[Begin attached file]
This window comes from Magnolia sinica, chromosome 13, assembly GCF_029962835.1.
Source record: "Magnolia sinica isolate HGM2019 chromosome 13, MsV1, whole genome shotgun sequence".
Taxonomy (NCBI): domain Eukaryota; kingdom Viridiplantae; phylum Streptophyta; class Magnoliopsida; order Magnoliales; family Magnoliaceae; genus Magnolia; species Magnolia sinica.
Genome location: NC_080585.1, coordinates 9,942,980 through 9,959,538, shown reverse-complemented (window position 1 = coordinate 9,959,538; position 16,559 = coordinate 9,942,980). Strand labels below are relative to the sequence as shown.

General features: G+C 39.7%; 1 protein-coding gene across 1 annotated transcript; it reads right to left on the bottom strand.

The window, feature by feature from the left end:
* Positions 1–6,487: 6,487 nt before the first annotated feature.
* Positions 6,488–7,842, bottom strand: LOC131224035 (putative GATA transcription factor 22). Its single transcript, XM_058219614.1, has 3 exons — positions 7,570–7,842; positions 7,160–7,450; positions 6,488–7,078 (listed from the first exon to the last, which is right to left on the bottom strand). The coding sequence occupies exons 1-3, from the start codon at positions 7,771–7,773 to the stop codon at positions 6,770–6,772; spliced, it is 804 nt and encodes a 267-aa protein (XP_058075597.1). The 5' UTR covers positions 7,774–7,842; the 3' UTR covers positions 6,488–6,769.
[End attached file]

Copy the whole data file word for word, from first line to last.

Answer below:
This window comes from Magnolia sinica, chromosome 13, assembly GCF_029962835.1.
Source record: "Magnolia sinica isolate HGM2019 chromosome 13, MsV1, whole genome shotgun sequence".
Taxonomy (NCBI): domain Eukaryota; kingdom Viridiplantae; phylum Streptophyta; class Magnoliopsida; order Magnoliales; family Magnoliaceae; genus Magnolia; species Magnolia sinica.
Genome location: NC_080585.1, coordinates 9,942,980 through 9,959,538, shown reverse-complemented (window position 1 = coordinate 9,959,538; position 16,559 = coordinate 9,942,980). Strand labels below are relative to the sequence as shown.

General features: G+C 39.7%; 1 protein-coding gene across 1 annotated transcript; it reads right to left on the bottom strand.

The window, feature by feature from the left end:
* Positions 1–6,487: 6,487 nt before the first annotated feature.
* Positions 6,488–7,842, bottom strand: LOC131224035 (putative GATA transcription factor 22). Its single transcript, XM_058219614.1, has 3 exons — positions 7,570–7,842; positions 7,160–7,450; positions 6,488–7,078 (listed from the first exon to the last, which is right to left on the bottom strand). The coding sequence occupies exons 1-3, from the start codon at positions 7,771–7,773 to the stop codon at positions 6,770–6,772; spliced, it is 804 nt and encodes a 267-aa protein (XP_058075597.1). The 5' UTR covers positions 7,774–7,842; the 3' UTR covers positions 6,488–6,769.